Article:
Across the world, 15% of people are living with a disability. That’s a large number! In fact, it’s 1 billion people. In the UK, 7 million people have digital access needs. These are needs which arise because of the effects of their disability when interacting online. Accessible websites help people with disabilities to access and use digital content. It improves their user experience, and can make them feel more welcomed by your brand.
Web accessibility makes a huge impact in the online experiences of many. The importance of accessibility in business also has a huge impact for brands.
There’s a considerable overlap between features that improve accessibility and SEO performance. By making your web pages accessible to everyone, you’re also boosting your chances of being found in search.
Google Lighthouse is a tool for improving web page quality. Accessibility is one of the metrics they check alongside performance, best practices, and SEO. You can be sure that if Google is measuring accessibility that it must be important!
The newest accessibility standard that accessible websites aim to meet is the Web Content Accessibility Guidelines (WCAG) 2.1.
A page’s <title> tag is what’s shown on the results page of search engines as the clickable link. Adding meaning to a page’s title benefits accessibility, and also helps search engines to better understand what your page is about. After all, both accessibility and SEO are about getting the relevant content to users.
In this example, you can see that the results shown include the exact terms used in the search query ("web accessibility" "SEO") in the titles. If your <title> matches the subject of your page, your page is more likely to be found in search.
Avoid vague descriptors like "Home" for your home page, or "Profile" for a specific person's profile.
Also avoid unnecessarily long titles, which are likely to get shortened when they show up in the search results. To avoid this, it’s recommended to keep to a maximum of 60 characters.
You can use relevant keywords in your <title> so that search engines understand what your web pages are about. But don’t overdo it.
For information about creating accessible headings, check out our guide on ‘Creating Accessible Content’.
As you’ll know, search engines give organic results in a number of ways. As Marketers, we aim to appear on the first page of results, but hope for more. To get that featured snippet would be a dream.
By marking lists up correctly, you’re letting Google know that there’s a list within your content. Search engines know that lists are useful for certain queries, so it’ll help give your content some weight. Here's an example.
Google has rewarded our blog with a featured list snippet when someone searches for 'free online reading resources'. Again, we can see the benefits of accessibility playing a part in SEO.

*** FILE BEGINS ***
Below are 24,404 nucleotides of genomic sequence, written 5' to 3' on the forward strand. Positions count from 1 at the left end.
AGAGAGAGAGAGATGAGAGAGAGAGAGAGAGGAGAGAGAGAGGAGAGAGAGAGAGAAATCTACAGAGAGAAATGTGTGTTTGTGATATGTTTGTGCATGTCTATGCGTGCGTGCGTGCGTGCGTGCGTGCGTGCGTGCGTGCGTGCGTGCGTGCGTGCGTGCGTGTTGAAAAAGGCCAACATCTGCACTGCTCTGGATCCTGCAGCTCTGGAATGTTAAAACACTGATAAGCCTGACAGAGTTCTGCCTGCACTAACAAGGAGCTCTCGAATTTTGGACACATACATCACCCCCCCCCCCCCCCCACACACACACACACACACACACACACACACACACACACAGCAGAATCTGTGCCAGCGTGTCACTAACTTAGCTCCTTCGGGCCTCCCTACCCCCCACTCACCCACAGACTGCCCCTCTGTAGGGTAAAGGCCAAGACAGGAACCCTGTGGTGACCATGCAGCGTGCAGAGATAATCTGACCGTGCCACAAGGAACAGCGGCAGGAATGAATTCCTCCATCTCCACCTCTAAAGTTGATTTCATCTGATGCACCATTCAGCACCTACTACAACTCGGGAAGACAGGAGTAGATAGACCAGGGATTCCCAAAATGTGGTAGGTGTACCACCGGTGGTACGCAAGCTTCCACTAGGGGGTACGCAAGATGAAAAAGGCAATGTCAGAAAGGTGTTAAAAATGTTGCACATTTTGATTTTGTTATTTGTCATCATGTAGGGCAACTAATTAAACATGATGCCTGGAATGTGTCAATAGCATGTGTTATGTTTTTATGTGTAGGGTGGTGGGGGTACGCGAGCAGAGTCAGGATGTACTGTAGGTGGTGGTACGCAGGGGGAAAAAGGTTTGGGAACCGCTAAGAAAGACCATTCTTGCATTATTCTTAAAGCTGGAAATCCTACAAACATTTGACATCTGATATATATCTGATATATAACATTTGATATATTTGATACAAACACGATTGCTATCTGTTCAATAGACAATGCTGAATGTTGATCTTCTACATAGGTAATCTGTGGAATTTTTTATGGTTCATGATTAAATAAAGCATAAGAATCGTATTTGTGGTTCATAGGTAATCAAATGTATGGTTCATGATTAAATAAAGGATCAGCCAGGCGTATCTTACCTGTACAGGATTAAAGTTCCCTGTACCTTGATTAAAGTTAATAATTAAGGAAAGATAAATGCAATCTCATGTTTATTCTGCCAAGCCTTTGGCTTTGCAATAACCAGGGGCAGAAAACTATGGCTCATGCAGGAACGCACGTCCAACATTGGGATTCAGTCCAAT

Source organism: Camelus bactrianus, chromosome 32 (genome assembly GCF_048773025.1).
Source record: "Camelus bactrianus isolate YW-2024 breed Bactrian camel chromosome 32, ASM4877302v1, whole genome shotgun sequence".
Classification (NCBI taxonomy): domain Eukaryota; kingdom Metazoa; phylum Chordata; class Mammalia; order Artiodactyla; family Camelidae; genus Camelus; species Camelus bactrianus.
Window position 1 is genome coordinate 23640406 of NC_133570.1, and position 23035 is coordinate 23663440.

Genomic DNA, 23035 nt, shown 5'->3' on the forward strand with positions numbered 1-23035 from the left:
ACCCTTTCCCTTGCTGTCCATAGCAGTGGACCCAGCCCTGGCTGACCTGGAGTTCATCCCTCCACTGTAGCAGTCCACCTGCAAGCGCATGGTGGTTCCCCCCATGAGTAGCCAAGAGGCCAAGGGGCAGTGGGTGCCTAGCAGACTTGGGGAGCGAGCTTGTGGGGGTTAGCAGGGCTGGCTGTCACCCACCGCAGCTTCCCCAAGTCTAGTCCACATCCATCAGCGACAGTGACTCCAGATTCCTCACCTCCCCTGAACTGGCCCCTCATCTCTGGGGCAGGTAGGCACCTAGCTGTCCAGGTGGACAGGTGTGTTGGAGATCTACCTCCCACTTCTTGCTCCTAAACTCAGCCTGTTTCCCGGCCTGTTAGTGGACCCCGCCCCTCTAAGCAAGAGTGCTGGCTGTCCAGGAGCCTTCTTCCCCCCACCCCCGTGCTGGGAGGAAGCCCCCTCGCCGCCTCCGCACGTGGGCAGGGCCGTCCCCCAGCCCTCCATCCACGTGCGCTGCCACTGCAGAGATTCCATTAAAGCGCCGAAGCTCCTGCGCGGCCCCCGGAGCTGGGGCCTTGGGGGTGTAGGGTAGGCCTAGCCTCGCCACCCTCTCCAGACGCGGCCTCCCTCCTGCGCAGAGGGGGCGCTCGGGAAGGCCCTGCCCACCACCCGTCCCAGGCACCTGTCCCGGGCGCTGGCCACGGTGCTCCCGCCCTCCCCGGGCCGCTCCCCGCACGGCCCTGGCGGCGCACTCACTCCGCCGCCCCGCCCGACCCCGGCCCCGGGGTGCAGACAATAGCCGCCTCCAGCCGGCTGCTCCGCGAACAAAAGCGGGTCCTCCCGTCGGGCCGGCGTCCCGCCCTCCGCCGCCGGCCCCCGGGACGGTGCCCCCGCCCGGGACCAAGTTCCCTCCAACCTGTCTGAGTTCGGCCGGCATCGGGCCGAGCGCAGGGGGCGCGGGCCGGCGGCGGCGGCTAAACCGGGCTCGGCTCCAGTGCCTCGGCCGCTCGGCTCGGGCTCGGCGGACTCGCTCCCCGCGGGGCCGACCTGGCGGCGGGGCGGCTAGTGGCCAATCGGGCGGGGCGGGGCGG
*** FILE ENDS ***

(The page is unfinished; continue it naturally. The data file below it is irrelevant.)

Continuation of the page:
Using descriptive links isn’t just beneficial for accessibility, SEO can be supported too. Good link text, which SEO pros call anchor text, helps search engines understand what a site is about.
SEO experts from Moz say that link text should be succinct and relevant to the target page. Links that aren’t descriptive will fail Google Lighthouse’s SEO audit.
See the list of generic link text that fails the test.
For information about creating accessible hyperlinks, check out our guide on ‘Creating Accessible Content’.
Search engines like breadcrumbs because they help them understand how a site is organised.
Search engines recognise the information in alt attributes. It’s not a big ranking signal but it does contribute overall. After all, it adds some more context around the content of your page.
However, don’t feel tempted to stuff your keywords into alt text. This is bad practice for both accessibility and SEO.
To help you create transcripts and captions, check out our guide to creating accessible content.
Search engines take note of how visitors behave on your website. That’s why factors like session time, bounce rates, and conversion rates matter in SEO. A well-structured website that’s consistent helps visitors to navigate a website easily. That means they’re more likely to stay on a website, and engage with content. This tells search engines that your visitors are happy. As such, they’re more likely to ‘recommend’ your pages. In other words, list your pages as a result to a user query.
Sitemaps help search engines to crawl your web content much quicker.
Sitemaps usually contain a website's most important pages, in hierarchical order. Search engines look for sitemaps to find the most important information that relates to a user’s search query. As you add new web content, updating your sitemap with that content will help search crawlers to find and index it much quicker. Therefore helping to boost SEO.
That being said, as you work on your SEO strategy it’s important to follow SEO best practice.
Just because providing alternative text has benefits for SEO, doesn’t mean you should use alt text to stuff keywords. Web accessibility and SEO can be positively linked, but you must consider the best practices of both to achieve this.
To help, we’ve created a guide on creating accessible content. It’ll help you to consider a lot of the factors you’ve read about today.